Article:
British Antarctic Survey Tests Drones for Ocean Sensing in Antarctica

Courtesy BAS

Published Feb 25, 2024 8:28 PM by The Maritime Executive

The British Antarctic Survey (BAS) has announced remarkable success in the initial testing of a new autonomous drone in Antarctica. Developed by the UK drone maker Windracers, the ULTRA (Uncrewed Low-Cost Transport) platform could be another major addition to BAS’s scientific capability in the frozen continent. If successful, it offers potential to do more science at a lower cost, with a lower carbon footprint compared to the traditional crewed aviation.

The trial for the UAV (Unmanned Aerial Vehicle) began early this month at the UK’s Antarctic research station, Rothera, jointly supervised by BAS and Windracers. Over the last few weeks, the UAV flew over 450 miles collecting scientific data, which could broaden scientists’ scope on how Antarctica is being affected by environmental change.

The UAV is a fully autonomous, twin-engine, 10-meter fixed-wing aircraft, capable of carrying 100 kilos of cargo or sensors for up to 600 miles. The drone also incorporates a high level of redundancy, and can continue to fly even if one of the engines or components is damaged or fails, according to the manufacturer.

Further, it can take off, fly and land safely with minimal ground operator oversight thanks to its autopilot system, developed by Distributed Avionics.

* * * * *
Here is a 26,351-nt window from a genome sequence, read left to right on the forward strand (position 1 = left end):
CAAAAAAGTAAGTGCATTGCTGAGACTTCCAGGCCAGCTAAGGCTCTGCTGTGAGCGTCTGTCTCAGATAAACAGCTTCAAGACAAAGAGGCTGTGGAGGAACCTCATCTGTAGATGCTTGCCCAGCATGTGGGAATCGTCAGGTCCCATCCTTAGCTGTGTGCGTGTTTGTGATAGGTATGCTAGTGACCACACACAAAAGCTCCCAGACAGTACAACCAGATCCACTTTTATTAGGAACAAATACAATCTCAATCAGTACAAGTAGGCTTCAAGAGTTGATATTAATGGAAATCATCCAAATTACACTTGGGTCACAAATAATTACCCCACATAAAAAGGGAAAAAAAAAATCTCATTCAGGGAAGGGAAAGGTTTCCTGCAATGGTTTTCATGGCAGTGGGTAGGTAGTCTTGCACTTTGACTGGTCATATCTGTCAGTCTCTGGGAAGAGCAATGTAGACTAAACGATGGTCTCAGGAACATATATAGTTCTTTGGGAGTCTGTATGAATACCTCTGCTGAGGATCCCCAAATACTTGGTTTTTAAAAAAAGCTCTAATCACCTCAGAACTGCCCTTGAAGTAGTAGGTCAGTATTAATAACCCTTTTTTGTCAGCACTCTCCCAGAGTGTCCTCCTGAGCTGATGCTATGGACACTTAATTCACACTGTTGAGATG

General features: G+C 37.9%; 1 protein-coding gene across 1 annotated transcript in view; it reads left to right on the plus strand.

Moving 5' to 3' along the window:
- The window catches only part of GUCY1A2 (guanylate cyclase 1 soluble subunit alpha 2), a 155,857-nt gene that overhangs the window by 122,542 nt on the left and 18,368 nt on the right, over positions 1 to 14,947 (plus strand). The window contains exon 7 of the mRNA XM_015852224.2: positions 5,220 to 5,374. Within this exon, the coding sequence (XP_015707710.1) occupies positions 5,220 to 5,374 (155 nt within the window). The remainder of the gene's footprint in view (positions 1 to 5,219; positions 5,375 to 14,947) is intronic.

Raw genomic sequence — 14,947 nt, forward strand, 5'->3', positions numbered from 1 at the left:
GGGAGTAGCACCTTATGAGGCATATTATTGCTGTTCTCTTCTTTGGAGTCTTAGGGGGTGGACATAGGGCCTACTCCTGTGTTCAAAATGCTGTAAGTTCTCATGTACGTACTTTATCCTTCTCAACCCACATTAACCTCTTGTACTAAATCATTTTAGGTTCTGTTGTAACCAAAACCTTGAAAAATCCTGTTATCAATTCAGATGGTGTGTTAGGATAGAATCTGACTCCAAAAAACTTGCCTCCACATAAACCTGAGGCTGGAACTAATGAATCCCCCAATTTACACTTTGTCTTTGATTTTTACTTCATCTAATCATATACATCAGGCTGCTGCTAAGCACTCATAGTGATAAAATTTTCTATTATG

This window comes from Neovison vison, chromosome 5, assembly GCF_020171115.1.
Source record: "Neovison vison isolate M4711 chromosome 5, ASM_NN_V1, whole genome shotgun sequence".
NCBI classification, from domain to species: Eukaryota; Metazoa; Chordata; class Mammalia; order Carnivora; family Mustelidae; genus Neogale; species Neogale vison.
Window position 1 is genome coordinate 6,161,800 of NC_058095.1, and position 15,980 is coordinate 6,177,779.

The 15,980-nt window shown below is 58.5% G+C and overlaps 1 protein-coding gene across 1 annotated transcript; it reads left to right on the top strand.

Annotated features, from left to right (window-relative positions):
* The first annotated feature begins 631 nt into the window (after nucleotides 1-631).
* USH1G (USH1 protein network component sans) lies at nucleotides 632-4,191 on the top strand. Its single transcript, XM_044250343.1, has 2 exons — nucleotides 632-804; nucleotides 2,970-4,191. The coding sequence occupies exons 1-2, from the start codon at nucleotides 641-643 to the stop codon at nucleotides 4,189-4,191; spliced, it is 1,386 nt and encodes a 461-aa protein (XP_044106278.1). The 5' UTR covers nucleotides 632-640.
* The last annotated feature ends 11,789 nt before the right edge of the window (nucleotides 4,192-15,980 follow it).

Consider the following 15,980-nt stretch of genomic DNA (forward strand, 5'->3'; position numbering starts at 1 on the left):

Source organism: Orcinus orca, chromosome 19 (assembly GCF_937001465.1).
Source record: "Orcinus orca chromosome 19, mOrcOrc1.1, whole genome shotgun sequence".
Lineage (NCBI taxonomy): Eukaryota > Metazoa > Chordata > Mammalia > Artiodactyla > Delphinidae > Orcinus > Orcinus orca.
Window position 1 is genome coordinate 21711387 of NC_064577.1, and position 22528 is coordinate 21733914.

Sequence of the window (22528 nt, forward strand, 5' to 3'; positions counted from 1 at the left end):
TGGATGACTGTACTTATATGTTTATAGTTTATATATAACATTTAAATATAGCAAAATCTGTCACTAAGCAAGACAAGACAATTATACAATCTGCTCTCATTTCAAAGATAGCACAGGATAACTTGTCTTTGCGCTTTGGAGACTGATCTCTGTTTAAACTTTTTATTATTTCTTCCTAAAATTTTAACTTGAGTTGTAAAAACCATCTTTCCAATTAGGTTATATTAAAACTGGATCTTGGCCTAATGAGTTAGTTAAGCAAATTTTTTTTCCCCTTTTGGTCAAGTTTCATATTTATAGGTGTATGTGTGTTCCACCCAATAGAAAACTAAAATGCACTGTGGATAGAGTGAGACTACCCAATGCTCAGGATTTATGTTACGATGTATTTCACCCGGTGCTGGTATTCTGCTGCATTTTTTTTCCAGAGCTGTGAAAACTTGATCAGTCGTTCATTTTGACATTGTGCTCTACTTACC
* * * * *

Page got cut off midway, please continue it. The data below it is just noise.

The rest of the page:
“So far so good, everything has very much gone to plan and the Windracers ULTRA has shown that it can robustly gather a range of science data. Our initial flights have been up to 1.5 hours long with even longer missions planned in the next couple of weeks,” said Carl Robinson, Head of Airborne Survey Technology & UAVs at BAS.

Airborne surveys are used for a range of science disciplines relevant to polar science, including climate science, glaciology, geology and the study of ocean ecosystems. Under this season’s testing phase, the Windracers ULTRA will be deployed to survey protected environmentally sensitive areas and assess krill populations using cameras. Another activity is to assess ice sheet structures using airborne radar.

Currently, BAS undertakes many of its aerial surveys using Twin Otter aircraft. While the Twin Otters operate under an intense logistics and science regime during the field season, the drones could enable dramatic increases in flight time and geographic coverage. They would also yield reduction in CO2 emissions per flight hour of around 90 percent.

With further research, multiple drones could be deployed as a single unified system using AI-driven swarm technology.